The term “virtual machine” is probably the most overused and misunderstood word in computing today. As virtualization software becomes more widespread, however, a clearer definition of what it really means to run a virtual machine has become available.
A virtual machine is a computing device that runs an operating system inside its hardware-based CPU rather than within its software-based computer Programmed Kernel Environment (PKEM). Although this definition of virtualization might seem simple to understand at first, it is actually quite complicated.
This article explains what a virtual environment is, how it differs from virtualization software such as VMware Workstation or Microsoft Virtual Server, and how VDI solutions provide the perfect storm for virtualizing desktops, servers, and applications.
What is a Virtual Environment?
A virtual environment is a computer system that runs an operating system inside its hardware-based CPU rather than within its software-based computer Programmed Kernel Environment (PKEM). The virtual environment is the computer system that hosts the operating system, rather than the computer software itself.
The virtual environment is the same thing as virtual machine, but the term is often applied to server virtualization environments.
What is a Virtual Machine?
A virtual machine (VM) is a computing device that runs an operating system inside its hardware-based CPU rather than within its software-based computer Programmed Kernel Environment (PKEM). A typical computer running a VM has a virtual hardware that runs the VM instead of the hardware of the computer running the operating system.
A virtual machine can run arbitrary software, not just software that is hosted on the virtual hardware. A virtual machine can host an operating system, such as Windows Server 2008, Windows Vista, or Linux, or it can be programmed to execute a single application, such as an entire database server application.
The virtual hardware of the virtual machine can be a hardware accelerator card, a chipset, a dedicated computer memory, or a software running inside the operating system.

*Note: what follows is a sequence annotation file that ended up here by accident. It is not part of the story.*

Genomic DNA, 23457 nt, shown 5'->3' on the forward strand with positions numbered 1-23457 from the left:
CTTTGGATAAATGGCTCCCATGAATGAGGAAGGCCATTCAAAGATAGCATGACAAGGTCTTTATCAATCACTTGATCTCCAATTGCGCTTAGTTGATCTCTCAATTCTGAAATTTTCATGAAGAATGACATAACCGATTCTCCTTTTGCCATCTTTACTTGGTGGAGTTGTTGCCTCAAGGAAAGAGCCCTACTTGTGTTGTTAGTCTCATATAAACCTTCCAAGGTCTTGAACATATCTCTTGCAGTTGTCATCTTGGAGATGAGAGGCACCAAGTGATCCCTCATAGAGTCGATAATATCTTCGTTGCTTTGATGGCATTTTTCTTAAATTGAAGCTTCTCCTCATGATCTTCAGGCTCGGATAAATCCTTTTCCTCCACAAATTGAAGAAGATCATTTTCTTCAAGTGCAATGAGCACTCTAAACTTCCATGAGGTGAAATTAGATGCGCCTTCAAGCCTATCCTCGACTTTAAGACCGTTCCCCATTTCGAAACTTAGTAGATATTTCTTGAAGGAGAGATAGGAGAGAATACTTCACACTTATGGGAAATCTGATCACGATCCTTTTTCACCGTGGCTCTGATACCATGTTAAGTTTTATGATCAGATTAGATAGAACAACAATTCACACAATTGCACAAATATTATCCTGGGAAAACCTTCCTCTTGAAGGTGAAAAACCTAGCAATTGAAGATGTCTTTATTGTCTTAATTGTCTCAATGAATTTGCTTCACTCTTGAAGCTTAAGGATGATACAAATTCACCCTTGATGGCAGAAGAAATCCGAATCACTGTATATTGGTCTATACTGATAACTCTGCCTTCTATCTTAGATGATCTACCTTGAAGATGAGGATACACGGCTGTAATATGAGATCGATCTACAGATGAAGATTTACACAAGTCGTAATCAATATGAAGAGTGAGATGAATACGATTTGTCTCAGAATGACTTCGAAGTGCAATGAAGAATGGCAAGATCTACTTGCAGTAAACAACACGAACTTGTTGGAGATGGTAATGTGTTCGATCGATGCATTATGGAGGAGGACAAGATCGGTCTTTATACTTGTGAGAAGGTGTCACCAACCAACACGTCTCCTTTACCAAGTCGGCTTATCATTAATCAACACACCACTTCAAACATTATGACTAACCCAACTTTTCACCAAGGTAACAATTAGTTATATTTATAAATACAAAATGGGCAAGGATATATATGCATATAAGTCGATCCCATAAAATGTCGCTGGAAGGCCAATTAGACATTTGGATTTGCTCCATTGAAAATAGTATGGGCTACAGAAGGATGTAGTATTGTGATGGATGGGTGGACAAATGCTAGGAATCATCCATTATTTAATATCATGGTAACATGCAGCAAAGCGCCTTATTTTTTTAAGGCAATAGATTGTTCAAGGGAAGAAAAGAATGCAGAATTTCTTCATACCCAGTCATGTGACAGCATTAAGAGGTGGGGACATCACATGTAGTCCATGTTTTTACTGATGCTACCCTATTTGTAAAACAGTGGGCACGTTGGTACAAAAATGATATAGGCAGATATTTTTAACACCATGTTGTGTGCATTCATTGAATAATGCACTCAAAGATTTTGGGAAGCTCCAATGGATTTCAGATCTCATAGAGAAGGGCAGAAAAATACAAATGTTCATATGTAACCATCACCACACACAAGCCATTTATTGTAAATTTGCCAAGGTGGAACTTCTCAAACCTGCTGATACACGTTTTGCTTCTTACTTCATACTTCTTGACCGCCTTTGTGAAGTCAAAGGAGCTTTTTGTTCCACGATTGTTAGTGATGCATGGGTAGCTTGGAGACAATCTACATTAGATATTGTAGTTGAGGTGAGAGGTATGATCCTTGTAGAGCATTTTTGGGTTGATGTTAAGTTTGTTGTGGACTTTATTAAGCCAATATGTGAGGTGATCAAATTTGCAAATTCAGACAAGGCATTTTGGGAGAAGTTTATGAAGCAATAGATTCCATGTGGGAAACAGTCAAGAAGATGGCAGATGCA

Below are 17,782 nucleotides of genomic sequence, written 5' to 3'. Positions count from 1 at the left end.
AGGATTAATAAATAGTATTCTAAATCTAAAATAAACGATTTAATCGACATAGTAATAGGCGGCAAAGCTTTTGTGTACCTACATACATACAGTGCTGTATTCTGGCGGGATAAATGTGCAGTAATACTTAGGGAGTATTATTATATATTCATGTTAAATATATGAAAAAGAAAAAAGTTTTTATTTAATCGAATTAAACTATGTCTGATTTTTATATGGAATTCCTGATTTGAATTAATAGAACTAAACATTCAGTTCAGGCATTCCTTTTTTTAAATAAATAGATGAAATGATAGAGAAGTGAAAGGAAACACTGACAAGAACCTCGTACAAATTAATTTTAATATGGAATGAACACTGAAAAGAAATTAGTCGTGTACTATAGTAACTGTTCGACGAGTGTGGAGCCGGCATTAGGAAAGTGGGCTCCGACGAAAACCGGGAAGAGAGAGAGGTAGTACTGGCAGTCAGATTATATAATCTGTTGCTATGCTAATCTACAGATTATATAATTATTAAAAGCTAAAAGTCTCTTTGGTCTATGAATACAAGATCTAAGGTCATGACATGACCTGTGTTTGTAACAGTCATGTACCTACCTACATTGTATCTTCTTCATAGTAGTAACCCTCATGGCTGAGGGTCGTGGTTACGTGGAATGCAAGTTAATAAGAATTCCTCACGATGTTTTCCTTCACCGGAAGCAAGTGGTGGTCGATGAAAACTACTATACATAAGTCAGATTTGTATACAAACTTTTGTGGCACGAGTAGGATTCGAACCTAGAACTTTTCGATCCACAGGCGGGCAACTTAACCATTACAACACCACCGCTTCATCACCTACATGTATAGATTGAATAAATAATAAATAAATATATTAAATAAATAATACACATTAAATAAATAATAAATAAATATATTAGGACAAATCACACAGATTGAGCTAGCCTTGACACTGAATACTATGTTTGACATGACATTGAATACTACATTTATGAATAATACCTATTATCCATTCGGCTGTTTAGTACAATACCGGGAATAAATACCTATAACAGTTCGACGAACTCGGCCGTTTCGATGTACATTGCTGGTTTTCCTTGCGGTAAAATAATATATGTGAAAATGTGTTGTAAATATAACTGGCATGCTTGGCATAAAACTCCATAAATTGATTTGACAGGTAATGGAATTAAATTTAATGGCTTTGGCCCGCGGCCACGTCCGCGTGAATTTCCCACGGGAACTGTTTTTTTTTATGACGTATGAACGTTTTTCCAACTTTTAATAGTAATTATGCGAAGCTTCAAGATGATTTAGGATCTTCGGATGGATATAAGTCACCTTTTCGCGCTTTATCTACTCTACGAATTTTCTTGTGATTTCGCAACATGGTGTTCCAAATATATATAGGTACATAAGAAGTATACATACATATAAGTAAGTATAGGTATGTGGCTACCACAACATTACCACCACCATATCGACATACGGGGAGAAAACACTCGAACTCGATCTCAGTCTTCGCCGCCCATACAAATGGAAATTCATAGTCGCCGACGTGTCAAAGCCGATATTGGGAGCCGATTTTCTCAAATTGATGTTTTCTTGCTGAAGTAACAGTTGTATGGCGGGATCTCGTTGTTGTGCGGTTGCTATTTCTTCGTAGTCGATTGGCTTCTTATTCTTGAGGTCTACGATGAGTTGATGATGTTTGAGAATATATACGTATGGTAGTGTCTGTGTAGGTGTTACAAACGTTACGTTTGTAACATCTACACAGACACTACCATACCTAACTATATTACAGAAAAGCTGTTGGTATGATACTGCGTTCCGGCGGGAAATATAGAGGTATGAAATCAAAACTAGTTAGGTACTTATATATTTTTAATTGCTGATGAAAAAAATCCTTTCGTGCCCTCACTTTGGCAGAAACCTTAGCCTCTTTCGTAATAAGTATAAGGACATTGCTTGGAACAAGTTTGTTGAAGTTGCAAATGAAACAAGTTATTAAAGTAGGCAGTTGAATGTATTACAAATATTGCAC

VDI and Virtual Environment
A virtualized environment is created by running multiple computers on a single physical machine. The computers can be physically separate or they can be connected by a network. The virtual machines run inside the computer’s virtual hardware, which runs inside the computer software.
The virtual hardware and virtual software can be the same or different. The virtual environment is created by using the technology that allows computers to run software that is identical to that run in a physical machine.
Benefits of Using a Virtual Environment
The main benefit of using a virtual environment is that it allows you to run multiple applications on a single computer. This is useful for desktops, laptops, or servers. The virtual environment allows you to scale applications without purchasing an expensive server or having more employees consume the same resources.
You can easily scale applications by adding additional computers without increasing the price of the solution. Another benefit of using a virtual environment is that the application running inside the VM can be updated without downtime. Updates to the virtual environment happen through software updates or patches, which are often released as free updates for customers of host hardware suppliers.
Host platforms that provide hardware-based virtualization solutions often have access to a large ecosystem of third-party software that provides additional functionality such as management, automation, and security tools.
Different Types of Virtual Machine
A virtual machine can be a stand-alone system, a server, or a software tool. A virtual machine can be implemented as either a stand-alone system or a server. In this article, we focus on virtual machines that are stand-alone systems. A virtual machine can also be a server, but in this article we focus on virtual machines that run on hosts.
The virtual environment concept is nothing new, and it’s actually something that has been around for quite a while. The concept of a virtual machine has evolved over time, and currently there are two main types of virtual environments: full virtualization and software-only virtualization.
To benefit from the benefits of a virtual environment, it is essential to understand the difference between virtualization software and virtual environments. Virtualization software is software that runs inside the host operating system, whereas virtual environments are computer systems that run an operating system inside their hardware-based CPU rather than in their software-based computer Programmed Kernel Environment (PKEM).
When it comes to virtualization software, there are a few main differences between virtual environments and virtual machines. Virtual environments are usually a single computer system that hosts an operating system through a virtual hardware, whereas virtual machines are a single computer system that hosts multiple applications.